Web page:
Me: Dang. One should marry a materials expert.
Take one of the good-guy companies in an area that is fraught with disaster, varnishing, and look at their disclaimer.
“Disclaimer: The above information is based on research and testing done by X Artists Colors, and is provided as a basis for understanding the potential uses in established oil painting and printmaking techniques using the products mentioned. X Artists Colors cannot be sure the product will be right for you. Therefore, we urge product users to carefully read the label, instructions and product information for each product and to test each application to ensure all individual project requirements are met – particularly when developing one’s own technique. While we believe the above information is accurate, WE MAKE NO EXPRESS OR IMPLIED WARRANTIES OF MERCHANTABILITY OR FITNESS FOR A PARTICULAR PURPOSE, AND WE SHALL IN NO EVENT BE LIABLE FOR ANY DAMAGES (INDIRECT, CONSEQUENTIAL OR OTHERWISE) THAT MAY OCCUR AS A RESULT OF A PRODUCT APPLICATION.”
Am I the only artist into whose heart that strikes terror? No.
Expert #1: If the satin varnish has matting agents this will be a problem and could result in a “frosted glass” effect (re-varnishing on top of glossy with a mat varnish).
Expert #2: Yes, actually Expert #1 is right about that. Conservators are able to get away with applying satin (higher molecular weight varnishes) over your average more glossy varnishes (lower molecular weight varnishes) because we make our own varnishes from scratch….There is a dire need to survey what is in all of these proprietary varnishes.
Expert #3: It is zinc in oil that is a problem.
Many of us run right along in total ignorance where angels fear to enter, assuming the seller has OUR INTERESTS AT HEART. My gosh, I remember first learning in my Old Master’s watercolor training in Germany that ox gall, which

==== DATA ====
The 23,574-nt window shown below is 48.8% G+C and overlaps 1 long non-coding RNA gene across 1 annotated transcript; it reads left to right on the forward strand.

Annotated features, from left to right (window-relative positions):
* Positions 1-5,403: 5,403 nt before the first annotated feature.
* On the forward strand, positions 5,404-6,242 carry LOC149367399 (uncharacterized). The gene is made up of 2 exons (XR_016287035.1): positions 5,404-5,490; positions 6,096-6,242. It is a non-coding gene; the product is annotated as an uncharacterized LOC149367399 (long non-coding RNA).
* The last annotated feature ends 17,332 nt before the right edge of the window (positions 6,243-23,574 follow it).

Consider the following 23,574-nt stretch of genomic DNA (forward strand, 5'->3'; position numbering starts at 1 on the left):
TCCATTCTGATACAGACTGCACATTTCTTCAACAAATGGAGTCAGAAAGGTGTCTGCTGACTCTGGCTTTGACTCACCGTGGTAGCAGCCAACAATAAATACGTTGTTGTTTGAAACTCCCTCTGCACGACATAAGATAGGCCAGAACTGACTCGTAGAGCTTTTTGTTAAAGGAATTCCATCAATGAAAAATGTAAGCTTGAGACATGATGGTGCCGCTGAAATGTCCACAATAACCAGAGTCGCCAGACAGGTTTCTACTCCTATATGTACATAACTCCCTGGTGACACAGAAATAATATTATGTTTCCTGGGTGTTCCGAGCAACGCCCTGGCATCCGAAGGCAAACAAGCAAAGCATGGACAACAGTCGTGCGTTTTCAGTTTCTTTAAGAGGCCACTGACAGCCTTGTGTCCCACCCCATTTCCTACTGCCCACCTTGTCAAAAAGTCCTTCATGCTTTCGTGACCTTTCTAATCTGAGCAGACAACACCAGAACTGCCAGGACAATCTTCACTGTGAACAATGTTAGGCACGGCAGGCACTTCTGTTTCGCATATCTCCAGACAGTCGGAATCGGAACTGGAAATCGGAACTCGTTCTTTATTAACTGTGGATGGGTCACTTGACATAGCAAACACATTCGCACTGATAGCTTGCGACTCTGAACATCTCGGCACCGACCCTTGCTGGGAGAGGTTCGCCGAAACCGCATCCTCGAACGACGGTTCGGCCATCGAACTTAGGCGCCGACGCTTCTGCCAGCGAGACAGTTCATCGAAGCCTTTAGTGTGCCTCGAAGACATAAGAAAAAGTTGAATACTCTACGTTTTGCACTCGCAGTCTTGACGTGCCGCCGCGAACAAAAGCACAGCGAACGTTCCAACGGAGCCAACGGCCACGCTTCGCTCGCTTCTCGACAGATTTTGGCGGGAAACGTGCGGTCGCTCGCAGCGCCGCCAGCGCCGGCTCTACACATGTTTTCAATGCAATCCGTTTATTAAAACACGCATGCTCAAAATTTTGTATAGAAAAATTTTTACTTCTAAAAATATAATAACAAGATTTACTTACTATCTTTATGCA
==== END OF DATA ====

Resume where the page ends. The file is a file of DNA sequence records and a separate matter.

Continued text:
dissolves fat in water to prevent oily resists in watercolor, was deadly poisonous. To date, I have never even seen a skull and crossbones on a bottle. Do paints containing cadmium have label warnings? We assume happily the truth of one of the most popular American phrases of the century, “It’s gonna be all right.” And this happens in what the general public would consider more important than how long their painting will last.
“Really?” With luck, perhaps, maybe…. but then, probably not. Who can we trust? Why will manufacturers not tell us what is in their products? Why are so many processes hidden in multiple, indiscernible layers? Why must the consumer roll back middleman after middleman and waste time when a manufacturer could have simply disclosed the materials he used. Why does one of the most reputable sellers going tell a customer, “In all the years I’ve worked here, no one has ever asked that question”? about the exact components in primed canvases and says he’ll take it further after their first hundred or so inquiries. Gee, thanks.
The industry has turned craft instead of artist. The industry does not have long-term vision. The industry is not worried about liability. The industry profits on the artist while BYPASSING THE ARTIST’S NEED TO KNOW AND MAKE GOOD, DISCERNING DECISIONS.
Having seen all of this without a doubt, I would like to proclaim an Artist’s Manifesto:
* We Artists need an independently run forum where we can ask questions regarding materials and techniques.
* We Artists need a platform in which to interact with conservators, scientists, and industry representatives.
* We Artists need help navigating the ever-growing world of commercially available art materials.
* We Artists need to be heard and listened to in every area of art product manufacturing and design.
* We Artists need to KNOW what we’re dealing with.
To do so, we need to be able to ask questions of those with the knowledge base we are crying for, and which we could only navigate if we gave up our own call to paint. Happily that day is here.